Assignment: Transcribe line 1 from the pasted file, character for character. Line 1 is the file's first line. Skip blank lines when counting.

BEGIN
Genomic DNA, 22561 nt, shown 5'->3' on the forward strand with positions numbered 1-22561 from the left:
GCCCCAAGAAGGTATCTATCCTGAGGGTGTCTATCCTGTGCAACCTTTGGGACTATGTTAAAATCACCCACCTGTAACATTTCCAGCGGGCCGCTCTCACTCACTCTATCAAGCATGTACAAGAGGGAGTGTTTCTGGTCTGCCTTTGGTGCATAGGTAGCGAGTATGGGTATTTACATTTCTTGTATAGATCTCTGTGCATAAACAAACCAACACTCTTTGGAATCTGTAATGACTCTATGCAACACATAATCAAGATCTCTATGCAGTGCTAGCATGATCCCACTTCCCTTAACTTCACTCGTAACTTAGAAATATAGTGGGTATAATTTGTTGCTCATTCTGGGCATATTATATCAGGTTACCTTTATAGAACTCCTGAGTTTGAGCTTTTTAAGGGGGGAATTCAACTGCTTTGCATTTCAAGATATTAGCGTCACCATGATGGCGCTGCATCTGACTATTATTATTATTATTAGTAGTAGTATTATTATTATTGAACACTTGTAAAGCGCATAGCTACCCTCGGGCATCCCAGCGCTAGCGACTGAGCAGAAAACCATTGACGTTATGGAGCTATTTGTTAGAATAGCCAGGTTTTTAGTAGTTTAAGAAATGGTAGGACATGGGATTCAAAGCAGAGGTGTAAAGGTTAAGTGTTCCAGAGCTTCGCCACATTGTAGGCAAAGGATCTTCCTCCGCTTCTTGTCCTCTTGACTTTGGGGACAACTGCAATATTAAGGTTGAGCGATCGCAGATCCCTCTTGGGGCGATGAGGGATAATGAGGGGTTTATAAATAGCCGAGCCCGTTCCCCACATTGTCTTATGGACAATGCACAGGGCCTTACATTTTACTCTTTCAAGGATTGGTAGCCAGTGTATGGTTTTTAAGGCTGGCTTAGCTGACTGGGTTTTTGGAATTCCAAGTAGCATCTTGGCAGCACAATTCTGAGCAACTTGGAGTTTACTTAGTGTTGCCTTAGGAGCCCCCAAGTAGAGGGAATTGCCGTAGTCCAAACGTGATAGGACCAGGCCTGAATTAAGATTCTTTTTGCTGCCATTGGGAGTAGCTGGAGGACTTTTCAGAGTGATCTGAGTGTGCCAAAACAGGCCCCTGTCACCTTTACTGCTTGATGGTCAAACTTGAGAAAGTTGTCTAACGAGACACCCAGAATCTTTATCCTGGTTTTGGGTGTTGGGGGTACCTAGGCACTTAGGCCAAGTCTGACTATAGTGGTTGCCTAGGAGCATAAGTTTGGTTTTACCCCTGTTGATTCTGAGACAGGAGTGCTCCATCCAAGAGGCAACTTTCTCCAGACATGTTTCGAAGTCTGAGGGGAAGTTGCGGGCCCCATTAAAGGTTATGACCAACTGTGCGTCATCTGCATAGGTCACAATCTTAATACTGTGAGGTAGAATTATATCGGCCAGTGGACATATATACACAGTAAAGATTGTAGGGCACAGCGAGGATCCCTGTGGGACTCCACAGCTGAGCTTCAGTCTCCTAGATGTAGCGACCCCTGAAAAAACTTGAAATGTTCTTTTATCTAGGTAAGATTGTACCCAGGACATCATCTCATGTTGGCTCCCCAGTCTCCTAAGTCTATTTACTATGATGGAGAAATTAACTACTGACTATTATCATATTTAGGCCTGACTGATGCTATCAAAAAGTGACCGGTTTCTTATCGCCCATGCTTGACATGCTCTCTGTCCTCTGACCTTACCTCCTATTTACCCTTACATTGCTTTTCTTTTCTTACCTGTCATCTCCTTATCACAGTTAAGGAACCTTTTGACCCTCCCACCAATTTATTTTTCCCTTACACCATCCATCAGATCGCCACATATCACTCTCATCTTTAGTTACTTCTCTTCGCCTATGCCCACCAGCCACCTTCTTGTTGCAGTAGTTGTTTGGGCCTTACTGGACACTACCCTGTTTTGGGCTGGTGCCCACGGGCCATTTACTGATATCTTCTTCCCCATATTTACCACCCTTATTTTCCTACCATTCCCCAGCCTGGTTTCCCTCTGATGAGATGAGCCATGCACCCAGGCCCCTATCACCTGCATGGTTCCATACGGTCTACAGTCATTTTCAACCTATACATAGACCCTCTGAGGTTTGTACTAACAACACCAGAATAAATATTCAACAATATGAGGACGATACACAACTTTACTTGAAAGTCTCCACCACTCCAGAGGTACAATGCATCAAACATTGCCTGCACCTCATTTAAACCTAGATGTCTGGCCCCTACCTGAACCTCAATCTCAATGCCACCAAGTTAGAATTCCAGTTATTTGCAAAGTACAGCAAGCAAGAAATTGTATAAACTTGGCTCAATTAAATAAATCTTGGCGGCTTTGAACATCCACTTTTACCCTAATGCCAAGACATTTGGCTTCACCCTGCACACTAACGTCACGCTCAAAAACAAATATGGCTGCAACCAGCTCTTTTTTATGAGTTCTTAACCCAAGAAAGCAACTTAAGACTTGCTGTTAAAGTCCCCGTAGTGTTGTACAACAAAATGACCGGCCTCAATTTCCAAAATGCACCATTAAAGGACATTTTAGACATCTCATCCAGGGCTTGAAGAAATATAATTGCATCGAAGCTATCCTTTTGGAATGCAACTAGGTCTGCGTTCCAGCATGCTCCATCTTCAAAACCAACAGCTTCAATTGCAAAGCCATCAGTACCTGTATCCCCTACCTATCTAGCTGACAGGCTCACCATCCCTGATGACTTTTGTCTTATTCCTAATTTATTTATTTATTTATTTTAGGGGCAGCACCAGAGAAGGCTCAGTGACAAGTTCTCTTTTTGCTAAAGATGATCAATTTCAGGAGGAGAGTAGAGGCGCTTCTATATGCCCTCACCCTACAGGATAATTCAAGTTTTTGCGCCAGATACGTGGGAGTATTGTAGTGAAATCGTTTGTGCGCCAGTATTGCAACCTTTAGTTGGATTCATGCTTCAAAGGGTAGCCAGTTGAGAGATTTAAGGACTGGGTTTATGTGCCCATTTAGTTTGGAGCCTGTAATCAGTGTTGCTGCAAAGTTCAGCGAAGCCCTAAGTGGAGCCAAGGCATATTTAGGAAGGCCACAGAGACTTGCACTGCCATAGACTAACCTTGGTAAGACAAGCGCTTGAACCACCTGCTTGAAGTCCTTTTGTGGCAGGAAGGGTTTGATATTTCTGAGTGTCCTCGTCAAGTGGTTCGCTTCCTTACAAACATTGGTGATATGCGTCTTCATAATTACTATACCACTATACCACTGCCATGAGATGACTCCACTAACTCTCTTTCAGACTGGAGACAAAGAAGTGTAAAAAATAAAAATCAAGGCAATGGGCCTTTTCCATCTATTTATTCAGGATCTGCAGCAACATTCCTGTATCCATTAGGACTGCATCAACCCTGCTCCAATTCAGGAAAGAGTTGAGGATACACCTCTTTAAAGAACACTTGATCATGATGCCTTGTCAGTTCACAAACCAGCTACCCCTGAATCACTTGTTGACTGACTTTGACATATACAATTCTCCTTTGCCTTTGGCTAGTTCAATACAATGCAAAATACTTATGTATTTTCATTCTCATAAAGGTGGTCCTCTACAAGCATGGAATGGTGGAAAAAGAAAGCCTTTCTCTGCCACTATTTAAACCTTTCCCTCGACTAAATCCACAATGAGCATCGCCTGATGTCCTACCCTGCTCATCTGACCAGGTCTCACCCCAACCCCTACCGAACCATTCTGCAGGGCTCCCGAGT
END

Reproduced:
Genomic DNA, 22561 nt, shown 5'->3' on the forward strand with positions numbered 1-22561 from the left: